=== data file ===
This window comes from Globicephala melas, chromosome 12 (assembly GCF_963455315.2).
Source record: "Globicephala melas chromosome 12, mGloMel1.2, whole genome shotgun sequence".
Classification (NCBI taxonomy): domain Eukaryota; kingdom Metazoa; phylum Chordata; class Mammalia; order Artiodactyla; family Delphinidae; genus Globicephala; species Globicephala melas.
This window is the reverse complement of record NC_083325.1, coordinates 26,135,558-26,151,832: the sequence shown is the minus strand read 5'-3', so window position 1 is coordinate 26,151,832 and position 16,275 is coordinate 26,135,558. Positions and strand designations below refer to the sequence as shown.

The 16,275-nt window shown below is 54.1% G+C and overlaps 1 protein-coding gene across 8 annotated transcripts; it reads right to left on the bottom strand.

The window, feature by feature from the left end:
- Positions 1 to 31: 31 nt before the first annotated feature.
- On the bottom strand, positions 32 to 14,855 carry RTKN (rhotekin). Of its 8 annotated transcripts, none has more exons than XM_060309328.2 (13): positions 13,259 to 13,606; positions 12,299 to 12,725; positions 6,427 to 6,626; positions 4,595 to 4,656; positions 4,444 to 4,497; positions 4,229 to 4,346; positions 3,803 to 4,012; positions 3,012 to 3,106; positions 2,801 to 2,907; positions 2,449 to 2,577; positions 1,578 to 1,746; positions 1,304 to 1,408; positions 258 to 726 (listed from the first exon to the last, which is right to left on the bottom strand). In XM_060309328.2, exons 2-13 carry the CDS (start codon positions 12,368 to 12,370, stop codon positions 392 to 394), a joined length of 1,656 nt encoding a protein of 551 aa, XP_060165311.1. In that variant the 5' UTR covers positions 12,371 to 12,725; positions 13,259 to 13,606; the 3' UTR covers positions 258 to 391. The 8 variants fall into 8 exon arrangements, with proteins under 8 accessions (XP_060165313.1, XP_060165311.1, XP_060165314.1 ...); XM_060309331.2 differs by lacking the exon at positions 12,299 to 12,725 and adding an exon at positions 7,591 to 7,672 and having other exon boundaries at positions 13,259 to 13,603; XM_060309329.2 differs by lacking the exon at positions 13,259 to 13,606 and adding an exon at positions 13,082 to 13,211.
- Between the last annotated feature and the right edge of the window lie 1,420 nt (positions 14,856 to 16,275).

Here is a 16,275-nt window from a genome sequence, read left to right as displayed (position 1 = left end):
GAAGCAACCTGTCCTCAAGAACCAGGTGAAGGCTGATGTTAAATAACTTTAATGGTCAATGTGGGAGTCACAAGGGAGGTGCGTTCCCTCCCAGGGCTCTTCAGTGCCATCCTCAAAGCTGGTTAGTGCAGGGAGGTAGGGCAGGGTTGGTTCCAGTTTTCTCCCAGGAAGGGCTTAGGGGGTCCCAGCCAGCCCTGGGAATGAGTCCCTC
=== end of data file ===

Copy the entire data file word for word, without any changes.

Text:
This window comes from Globicephala melas, chromosome 12 (assembly GCF_963455315.2).
Source record: "Globicephala melas chromosome 12, mGloMel1.2, whole genome shotgun sequence".
Classification (NCBI taxonomy): domain Eukaryota; kingdom Metazoa; phylum Chordata; class Mammalia; order Artiodactyla; family Delphinidae; genus Globicephala; species Globicephala melas.
This window is the reverse complement of record NC_083325.1, coordinates 26,135,558-26,151,832: the sequence shown is the minus strand read 5'-3', so window position 1 is coordinate 26,151,832 and position 16,275 is coordinate 26,135,558. Positions and strand designations below refer to the sequence as shown.

The 16,275-nt window shown below is 54.1% G+C and overlaps 1 protein-coding gene across 8 annotated transcripts; it reads right to left on the bottom strand.

The window, feature by feature from the left end:
- Positions 1 to 31: 31 nt before the first annotated feature.
- On the bottom strand, positions 32 to 14,855 carry RTKN (rhotekin). Of its 8 annotated transcripts, none has more exons than XM_060309328.2 (13): positions 13,259 to 13,606; positions 12,299 to 12,725; positions 6,427 to 6,626; positions 4,595 to 4,656; positions 4,444 to 4,497; positions 4,229 to 4,346; positions 3,803 to 4,012; positions 3,012 to 3,106; positions 2,801 to 2,907; positions 2,449 to 2,577; positions 1,578 to 1,746; positions 1,304 to 1,408; positions 258 to 726 (listed from the first exon to the last, which is right to left on the bottom strand). In XM_060309328.2, exons 2-13 carry the CDS (start codon positions 12,368 to 12,370, stop codon positions 392 to 394), a joined length of 1,656 nt encoding a protein of 551 aa, XP_060165311.1. In that variant the 5' UTR covers positions 12,371 to 12,725; positions 13,259 to 13,606; the 3' UTR covers positions 258 to 391. The 8 variants fall into 8 exon arrangements, with proteins under 8 accessions (XP_060165313.1, XP_060165311.1, XP_060165314.1 ...); XM_060309331.2 differs by lacking the exon at positions 12,299 to 12,725 and adding an exon at positions 7,591 to 7,672 and having other exon boundaries at positions 13,259 to 13,603; XM_060309329.2 differs by lacking the exon at positions 13,259 to 13,606 and adding an exon at positions 13,082 to 13,211.
- Between the last annotated feature and the right edge of the window lie 1,420 nt (positions 14,856 to 16,275).

Here is a 16,275-nt window from a genome sequence, read left to right as displayed (position 1 = left end):
GAAGCAACCTGTCCTCAAGAACCAGGTGAAGGCTGATGTTAAATAACTTTAATGGTCAATGTGGGAGTCACAAGGGAGGTGCGTTCCCTCCCAGGGCTCTTCAGTGCCATCCTCAAAGCTGGTTAGTGCAGGGAGGTAGGGCAGGGTTGGTTCCAGTTTTCTCCCAGGAAGGGCTTAGGGGGTCCCAGCCAGCCCTGGGAATGAGTCCCTC